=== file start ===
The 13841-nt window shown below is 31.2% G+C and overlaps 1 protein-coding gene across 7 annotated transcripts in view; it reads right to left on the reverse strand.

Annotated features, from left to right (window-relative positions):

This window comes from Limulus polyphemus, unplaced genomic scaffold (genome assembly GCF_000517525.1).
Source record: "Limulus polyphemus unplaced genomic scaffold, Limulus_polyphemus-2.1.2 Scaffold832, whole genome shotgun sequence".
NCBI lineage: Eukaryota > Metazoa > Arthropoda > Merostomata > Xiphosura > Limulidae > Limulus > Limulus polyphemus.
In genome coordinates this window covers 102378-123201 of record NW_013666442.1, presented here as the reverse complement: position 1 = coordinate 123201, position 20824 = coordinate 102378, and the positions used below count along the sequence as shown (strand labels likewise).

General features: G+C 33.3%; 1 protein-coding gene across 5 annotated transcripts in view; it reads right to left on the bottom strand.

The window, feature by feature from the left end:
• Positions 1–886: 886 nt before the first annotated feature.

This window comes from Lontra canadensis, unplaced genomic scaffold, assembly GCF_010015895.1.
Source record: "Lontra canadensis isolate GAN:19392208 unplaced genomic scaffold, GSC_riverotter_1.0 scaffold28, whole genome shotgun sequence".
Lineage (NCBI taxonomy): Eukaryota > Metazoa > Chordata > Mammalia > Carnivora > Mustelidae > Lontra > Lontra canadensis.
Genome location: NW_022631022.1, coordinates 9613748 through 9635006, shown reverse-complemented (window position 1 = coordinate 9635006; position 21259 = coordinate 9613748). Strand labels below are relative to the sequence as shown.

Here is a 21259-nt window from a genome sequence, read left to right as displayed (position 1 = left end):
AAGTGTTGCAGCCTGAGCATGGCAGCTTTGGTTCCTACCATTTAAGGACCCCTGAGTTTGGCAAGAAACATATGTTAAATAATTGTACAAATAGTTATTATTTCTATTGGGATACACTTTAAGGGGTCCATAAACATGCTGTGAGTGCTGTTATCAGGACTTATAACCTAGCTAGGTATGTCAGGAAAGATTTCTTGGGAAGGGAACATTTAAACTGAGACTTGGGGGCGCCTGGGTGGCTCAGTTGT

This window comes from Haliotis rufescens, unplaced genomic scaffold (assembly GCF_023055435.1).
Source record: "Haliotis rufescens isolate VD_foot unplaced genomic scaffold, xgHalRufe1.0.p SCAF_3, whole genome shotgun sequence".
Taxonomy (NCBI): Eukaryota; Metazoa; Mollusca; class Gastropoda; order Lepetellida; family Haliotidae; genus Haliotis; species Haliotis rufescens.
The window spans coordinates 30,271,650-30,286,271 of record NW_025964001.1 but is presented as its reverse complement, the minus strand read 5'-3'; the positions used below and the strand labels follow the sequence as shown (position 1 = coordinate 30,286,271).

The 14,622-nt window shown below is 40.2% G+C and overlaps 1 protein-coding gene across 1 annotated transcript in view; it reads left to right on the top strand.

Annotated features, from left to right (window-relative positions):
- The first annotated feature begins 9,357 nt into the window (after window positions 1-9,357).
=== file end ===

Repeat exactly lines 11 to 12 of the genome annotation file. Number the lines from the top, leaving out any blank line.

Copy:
Source record: "Lontra canadensis isolate GAN:19392208 unplaced genomic scaffold, GSC_riverotter_1.0 scaffold28, whole genome shotgun sequence".
Lineage (NCBI taxonomy): Eukaryota > Metazoa > Chordata > Mammalia > Carnivora > Mustelidae > Lontra > Lontra canadensis.